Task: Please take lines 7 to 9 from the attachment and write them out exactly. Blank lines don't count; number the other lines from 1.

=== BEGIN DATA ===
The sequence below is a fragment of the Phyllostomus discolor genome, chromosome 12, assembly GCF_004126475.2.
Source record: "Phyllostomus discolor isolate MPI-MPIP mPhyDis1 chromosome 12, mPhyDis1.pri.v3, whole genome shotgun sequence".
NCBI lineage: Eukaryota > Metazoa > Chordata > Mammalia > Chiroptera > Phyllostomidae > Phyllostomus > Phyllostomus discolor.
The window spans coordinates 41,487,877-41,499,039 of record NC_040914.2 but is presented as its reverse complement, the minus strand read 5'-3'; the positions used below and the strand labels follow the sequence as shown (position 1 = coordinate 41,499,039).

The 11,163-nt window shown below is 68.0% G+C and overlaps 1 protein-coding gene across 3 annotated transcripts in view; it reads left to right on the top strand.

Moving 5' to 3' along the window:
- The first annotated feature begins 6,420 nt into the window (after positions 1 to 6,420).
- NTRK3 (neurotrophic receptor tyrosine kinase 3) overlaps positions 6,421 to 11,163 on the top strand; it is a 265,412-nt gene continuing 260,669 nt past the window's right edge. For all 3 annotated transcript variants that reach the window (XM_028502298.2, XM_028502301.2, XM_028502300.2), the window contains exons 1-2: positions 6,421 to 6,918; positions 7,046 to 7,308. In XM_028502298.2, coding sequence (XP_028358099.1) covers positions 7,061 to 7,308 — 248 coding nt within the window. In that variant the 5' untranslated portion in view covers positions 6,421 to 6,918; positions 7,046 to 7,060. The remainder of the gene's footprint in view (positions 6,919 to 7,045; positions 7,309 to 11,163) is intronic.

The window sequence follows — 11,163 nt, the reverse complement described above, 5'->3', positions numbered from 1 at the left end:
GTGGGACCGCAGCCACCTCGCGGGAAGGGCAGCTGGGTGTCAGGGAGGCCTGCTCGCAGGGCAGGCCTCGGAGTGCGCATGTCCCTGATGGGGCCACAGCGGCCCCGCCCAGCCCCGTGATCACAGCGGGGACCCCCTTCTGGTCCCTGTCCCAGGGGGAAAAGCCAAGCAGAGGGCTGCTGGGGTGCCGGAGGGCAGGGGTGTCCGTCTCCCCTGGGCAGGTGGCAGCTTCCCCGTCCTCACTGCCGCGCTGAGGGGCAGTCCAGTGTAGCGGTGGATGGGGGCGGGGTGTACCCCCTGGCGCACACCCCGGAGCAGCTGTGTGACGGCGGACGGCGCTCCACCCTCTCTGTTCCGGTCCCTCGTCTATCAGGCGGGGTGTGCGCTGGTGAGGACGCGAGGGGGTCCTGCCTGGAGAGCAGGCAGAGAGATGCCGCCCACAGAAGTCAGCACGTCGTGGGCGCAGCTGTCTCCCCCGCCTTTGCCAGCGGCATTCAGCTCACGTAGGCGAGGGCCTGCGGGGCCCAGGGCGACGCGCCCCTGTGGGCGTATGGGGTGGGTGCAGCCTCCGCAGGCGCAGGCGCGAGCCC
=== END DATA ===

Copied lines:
- The first annotated feature begins 6,420 nt into the window (after positions 1 to 6,420).
- NTRK3 (neurotrophic receptor tyrosine kinase 3) overlaps positions 6,421 to 11,163 on the top strand; it is a 265,412-nt gene continuing 260,669 nt past the window's right edge. For all 3 annotated transcript variants that reach the window (XM_028502298.2, XM_028502301.2, XM_028502300.2), the window contains exons 1-2: positions 6,421 to 6,918; positions 7,046 to 7,308. In XM_028502298.2, coding sequence (XP_028358099.1) covers positions 7,061 to 7,308 — 248 coding nt within the window. In that variant the 5' untranslated portion in view covers positions 6,421 to 6,918; positions 7,046 to 7,060. The remainder of the gene's footprint in view (positions 6,919 to 7,045; positions 7,309 to 11,163) is intronic.

The window sequence follows — 11,163 nt, the reverse complement described above, 5'->3', positions numbered from 1 at the left end: